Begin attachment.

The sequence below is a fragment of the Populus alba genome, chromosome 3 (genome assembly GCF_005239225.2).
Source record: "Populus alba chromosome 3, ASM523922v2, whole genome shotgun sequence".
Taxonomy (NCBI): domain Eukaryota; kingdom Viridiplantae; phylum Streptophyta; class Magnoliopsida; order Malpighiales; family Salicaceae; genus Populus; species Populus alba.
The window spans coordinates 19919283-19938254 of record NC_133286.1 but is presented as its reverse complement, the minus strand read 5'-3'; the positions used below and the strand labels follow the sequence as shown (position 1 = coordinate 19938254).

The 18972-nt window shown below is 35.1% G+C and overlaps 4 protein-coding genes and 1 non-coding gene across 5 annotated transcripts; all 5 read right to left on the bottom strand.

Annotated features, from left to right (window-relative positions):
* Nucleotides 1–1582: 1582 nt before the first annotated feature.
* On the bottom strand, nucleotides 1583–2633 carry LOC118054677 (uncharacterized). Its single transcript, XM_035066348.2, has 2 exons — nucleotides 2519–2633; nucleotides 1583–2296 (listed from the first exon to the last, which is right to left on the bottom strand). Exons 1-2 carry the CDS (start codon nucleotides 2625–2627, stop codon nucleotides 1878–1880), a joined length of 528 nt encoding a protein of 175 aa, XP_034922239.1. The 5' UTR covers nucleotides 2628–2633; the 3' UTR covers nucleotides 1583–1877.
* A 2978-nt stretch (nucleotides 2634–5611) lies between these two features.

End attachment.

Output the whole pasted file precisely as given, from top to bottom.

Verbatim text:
The sequence below is a fragment of the Populus alba genome, chromosome 3 (genome assembly GCF_005239225.2).
Source record: "Populus alba chromosome 3, ASM523922v2, whole genome shotgun sequence".
Taxonomy (NCBI): domain Eukaryota; kingdom Viridiplantae; phylum Streptophyta; class Magnoliopsida; order Malpighiales; family Salicaceae; genus Populus; species Populus alba.
The window spans coordinates 19919283-19938254 of record NC_133286.1 but is presented as its reverse complement, the minus strand read 5'-3'; the positions used below and the strand labels follow the sequence as shown (position 1 = coordinate 19938254).

The 18972-nt window shown below is 35.1% G+C and overlaps 4 protein-coding genes and 1 non-coding gene across 5 annotated transcripts; all 5 read right to left on the bottom strand.

Annotated features, from left to right (window-relative positions):
* Nucleotides 1–1582: 1582 nt before the first annotated feature.
* On the bottom strand, nucleotides 1583–2633 carry LOC118054677 (uncharacterized). Its single transcript, XM_035066348.2, has 2 exons — nucleotides 2519–2633; nucleotides 1583–2296 (listed from the first exon to the last, which is right to left on the bottom strand). Exons 1-2 carry the CDS (start codon nucleotides 2625–2627, stop codon nucleotides 1878–1880), a joined length of 528 nt encoding a protein of 175 aa, XP_034922239.1. The 5' UTR covers nucleotides 2628–2633; the 3' UTR covers nucleotides 1583–1877.
* A 2978-nt stretch (nucleotides 2634–5611) lies between these two features.